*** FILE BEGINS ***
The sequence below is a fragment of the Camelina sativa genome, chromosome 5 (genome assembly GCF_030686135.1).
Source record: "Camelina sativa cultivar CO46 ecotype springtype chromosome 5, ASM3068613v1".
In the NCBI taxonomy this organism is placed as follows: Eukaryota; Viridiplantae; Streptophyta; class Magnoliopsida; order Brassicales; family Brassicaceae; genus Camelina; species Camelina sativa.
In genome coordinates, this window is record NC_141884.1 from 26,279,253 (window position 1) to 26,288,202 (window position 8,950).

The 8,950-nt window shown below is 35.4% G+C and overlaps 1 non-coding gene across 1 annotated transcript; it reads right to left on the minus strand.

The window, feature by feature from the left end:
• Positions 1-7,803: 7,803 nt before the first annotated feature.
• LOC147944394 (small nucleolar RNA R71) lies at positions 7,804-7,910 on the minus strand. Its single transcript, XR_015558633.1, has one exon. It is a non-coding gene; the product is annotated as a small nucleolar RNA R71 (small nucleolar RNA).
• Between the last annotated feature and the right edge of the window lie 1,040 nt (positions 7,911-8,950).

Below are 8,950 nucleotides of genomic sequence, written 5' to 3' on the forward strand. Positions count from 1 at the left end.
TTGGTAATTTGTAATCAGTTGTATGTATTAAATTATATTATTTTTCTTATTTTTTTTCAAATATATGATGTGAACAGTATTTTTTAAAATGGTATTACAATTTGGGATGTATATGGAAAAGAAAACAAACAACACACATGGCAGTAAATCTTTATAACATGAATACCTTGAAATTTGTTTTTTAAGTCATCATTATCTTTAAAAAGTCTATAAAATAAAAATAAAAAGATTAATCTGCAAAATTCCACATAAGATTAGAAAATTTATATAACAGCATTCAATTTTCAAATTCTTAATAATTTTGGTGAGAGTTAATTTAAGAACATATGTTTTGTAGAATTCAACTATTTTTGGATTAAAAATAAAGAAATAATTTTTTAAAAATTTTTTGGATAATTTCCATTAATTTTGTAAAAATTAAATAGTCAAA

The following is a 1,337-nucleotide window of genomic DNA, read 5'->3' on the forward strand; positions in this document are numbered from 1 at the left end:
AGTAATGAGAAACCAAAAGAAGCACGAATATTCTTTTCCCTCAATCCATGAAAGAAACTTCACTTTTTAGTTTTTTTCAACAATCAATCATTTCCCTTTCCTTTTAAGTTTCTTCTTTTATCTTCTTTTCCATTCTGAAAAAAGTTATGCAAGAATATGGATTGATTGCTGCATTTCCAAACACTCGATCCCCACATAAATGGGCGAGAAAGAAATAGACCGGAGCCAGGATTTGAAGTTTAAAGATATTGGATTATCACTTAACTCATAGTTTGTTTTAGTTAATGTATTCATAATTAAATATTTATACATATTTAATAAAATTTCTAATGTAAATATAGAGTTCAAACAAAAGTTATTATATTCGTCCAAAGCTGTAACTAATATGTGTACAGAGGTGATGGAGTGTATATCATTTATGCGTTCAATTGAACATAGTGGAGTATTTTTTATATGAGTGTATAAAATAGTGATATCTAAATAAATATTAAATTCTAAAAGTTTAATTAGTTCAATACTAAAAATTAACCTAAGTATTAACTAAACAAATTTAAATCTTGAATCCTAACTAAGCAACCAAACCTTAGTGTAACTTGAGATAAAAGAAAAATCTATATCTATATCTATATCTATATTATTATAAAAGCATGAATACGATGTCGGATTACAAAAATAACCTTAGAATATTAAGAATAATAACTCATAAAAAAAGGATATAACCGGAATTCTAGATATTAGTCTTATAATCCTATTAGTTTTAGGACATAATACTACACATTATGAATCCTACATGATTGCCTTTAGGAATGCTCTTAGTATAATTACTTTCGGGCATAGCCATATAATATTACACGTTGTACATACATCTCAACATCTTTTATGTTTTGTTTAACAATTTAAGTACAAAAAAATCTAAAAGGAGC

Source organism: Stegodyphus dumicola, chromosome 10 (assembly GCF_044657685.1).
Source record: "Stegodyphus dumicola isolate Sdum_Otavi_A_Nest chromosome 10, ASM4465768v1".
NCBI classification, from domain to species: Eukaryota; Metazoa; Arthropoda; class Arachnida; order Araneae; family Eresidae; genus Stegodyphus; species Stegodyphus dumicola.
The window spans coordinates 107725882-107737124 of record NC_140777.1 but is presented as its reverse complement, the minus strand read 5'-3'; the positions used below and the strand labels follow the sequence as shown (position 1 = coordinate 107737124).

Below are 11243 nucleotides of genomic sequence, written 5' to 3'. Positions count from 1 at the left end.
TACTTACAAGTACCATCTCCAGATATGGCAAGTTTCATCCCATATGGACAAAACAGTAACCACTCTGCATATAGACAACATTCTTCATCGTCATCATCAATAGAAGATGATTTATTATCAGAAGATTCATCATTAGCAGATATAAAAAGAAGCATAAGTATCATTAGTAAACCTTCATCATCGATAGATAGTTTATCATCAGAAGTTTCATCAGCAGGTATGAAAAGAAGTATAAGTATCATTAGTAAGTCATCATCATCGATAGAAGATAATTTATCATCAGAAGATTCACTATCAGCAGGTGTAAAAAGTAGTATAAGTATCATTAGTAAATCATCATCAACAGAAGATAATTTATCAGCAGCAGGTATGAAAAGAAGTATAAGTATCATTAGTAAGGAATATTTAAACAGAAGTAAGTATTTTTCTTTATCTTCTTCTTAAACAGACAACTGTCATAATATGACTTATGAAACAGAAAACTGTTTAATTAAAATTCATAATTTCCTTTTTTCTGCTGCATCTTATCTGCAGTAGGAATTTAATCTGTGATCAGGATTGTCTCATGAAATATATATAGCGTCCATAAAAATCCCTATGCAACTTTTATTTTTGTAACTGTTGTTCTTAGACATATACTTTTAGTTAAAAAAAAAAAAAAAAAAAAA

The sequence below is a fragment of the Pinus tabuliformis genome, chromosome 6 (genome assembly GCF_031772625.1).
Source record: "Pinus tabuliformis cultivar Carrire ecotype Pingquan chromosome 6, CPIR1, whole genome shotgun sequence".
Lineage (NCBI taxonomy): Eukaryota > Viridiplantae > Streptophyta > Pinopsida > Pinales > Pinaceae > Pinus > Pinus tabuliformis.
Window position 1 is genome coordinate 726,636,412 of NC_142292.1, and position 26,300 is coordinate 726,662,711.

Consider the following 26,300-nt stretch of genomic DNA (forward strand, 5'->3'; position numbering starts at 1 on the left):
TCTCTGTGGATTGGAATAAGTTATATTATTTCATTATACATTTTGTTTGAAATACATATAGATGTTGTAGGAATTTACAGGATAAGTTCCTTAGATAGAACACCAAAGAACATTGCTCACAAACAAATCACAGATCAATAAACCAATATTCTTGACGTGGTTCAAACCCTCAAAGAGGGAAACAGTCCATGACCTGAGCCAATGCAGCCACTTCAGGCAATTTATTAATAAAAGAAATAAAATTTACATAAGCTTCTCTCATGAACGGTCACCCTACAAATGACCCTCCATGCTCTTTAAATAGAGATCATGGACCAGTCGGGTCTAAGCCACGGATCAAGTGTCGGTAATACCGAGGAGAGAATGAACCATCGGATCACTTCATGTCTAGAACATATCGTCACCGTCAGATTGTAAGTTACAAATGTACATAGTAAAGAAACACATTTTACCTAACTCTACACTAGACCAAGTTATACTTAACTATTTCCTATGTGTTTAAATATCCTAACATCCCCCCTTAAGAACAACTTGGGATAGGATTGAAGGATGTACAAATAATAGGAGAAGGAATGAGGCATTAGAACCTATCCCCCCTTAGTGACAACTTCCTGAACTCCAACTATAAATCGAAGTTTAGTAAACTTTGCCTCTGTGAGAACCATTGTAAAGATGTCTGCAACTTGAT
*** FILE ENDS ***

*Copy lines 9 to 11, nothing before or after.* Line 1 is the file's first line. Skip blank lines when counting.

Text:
• Between the last annotated feature and the right edge of the window lie 1,040 nt (positions 7,911-8,950).

Below are 8,950 nucleotides of genomic sequence, written 5' to 3' on the forward strand. Positions count from 1 at the left end.
TTGGTAATTTGTAATCAGTTGTATGTATTAAATTATATTATTTTTCTTATTTTTTTTCAAATATATGATGTGAACAGTATTTTTTAAAATGGTATTACAATTTGGGATGTATATGGAAAAGAAAACAAACAACACACATGGCAGTAAATCTTTATAACATGAATACCTTGAAATTTGTTTTTTAAGTCATCATTATCTTTAAAAAGTCTATAAAATAAAAATAAAAAGATTAATCTGCAAAATTCCACATAAGATTAGAAAATTTATATAACAGCATTCAATTTTCAAATTCTTAATAATTTTGGTGAGAGTTAATTTAAGAACATATGTTTTGTAGAATTCAACTATTTTTGGATTAAAAATAAAGAAATAATTTTTTAAAAATTTTTTGGATAATTTCCATTAATTTTGTAAAAATTAAATAGTCAAA